PewDiePie, a Swedish YouTube star known for his video gaming vlogs (video blog, to the uninitiated), naturally appeals to younger audiences who consume entertainment online, mostly on hand-held devices.
That demographic difference could be an impediment, said Alan Wolk, senior analyst at media consulting firm the Diffusion Group.
“Most of Red’s audience needs to get their parents to pay for the subscription,” Wolk said. “A lot of them will ask their kids why they can’t just watch the ads.”
Moreover, Netflix and other streaming services still rely on a vast catalog of movies and TV shows to keep subscribers paying month after month after the hit shows lure them in.
Analysts say YouTube could be looking to do the same in its current talks with Hollywood. The difference this time is that much of the best shows and movies have been snatched up already.
“What’s left for them to buy?” Wolk said. “It’s like showing up for Cyber Monday at 11:59 p.m. All the good stuff is taken.”
It isn’t cheap either. Netflix will spend $3.3 billion and Hulu $1.5 billion on content licensing and acquisition this year, according to RBC Capital Markets.
Netflix is also planning to spend $1 billion on marketing alone next year. And for good reason. Digital TV and video revenue will reach $26 billion this year, up from just $4.2 billion in 2010, according to research firm Digital TV Research.
The industry is expected to reach $51.1 billion in revenue by 2020.
YouTube has its advantages, namely a vast global audience. But it also boasts some of the best streaming technology, an easier mobile interface compared with its rivals and a huge parent company.
“YouTube has the financial backing of Google,” said Jason Ahmad, chief product officer of Epoxy, a Venice firm that helps promote YouTube content creators. “They absolutely can make a credible case to win this market. Whether they’re willing to do it is another question.”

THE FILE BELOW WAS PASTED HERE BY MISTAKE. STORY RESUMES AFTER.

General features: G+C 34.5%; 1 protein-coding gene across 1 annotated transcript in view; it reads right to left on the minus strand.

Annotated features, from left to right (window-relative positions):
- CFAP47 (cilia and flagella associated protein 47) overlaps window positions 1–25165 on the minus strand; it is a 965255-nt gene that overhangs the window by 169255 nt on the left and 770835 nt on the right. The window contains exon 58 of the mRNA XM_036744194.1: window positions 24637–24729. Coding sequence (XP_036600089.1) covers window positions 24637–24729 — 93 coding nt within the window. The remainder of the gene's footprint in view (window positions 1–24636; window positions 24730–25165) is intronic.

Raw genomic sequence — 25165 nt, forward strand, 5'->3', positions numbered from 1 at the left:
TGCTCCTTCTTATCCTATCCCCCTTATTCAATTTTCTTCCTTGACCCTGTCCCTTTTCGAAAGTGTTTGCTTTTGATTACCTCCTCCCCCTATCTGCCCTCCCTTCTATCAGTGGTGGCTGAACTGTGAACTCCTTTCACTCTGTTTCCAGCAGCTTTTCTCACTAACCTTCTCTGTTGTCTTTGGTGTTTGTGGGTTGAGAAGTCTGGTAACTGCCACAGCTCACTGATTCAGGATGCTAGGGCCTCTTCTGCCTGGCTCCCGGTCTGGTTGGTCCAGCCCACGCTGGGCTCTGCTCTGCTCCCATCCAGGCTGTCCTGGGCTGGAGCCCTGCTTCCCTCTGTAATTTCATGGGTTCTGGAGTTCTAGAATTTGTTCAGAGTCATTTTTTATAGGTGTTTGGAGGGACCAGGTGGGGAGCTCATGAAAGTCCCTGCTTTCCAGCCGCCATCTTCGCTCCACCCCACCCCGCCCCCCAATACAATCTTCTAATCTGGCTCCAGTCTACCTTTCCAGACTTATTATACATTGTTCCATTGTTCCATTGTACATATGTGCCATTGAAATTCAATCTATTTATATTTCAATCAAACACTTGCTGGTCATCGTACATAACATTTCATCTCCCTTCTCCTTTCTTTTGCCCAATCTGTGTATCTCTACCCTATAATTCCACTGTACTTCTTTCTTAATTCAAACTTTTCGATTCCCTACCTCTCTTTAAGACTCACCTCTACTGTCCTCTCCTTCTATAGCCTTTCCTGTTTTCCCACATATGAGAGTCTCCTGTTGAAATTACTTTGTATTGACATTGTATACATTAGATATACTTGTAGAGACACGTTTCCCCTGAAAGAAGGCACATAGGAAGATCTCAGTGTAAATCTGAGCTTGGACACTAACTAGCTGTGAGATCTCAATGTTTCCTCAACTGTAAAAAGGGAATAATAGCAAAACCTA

FOR THE RECORD
An earlier version of this story incorrectly described Ahmad’s title. He is chief product officer.
YouTube isn’t devoid of Hollywood content. Recent movies can be rented for $4.99 or bought for less than $20. The site famously streamed Sony Pictures’ North Korean-focused comedy “The Interview” last year after theaters refused to show the film because of security threats.
Although Red was built on the idea of making premium content on the backs of YouTube’s homegrown stars, it was already forging partnerships between Hollywood titles and its own talent. Among the original content planned for Red was a teaming up of PewDiePie and the creators of “The Walking Dead” and a Fine Bros. project called “Sing It!,” which satirizes TV shows like “American Idol” and “The Voice.”
Follow @dhpierson for tech news.
Times staff writer Yvonne Villarreal contributed to this report.
What’s next for leadership at long-struggling Yahoo?
Zuckerbergs to give 99% of their Facebook shares to charity
Thanks to Google, now you can watch 360-degree videos of ballets, operas and symphonies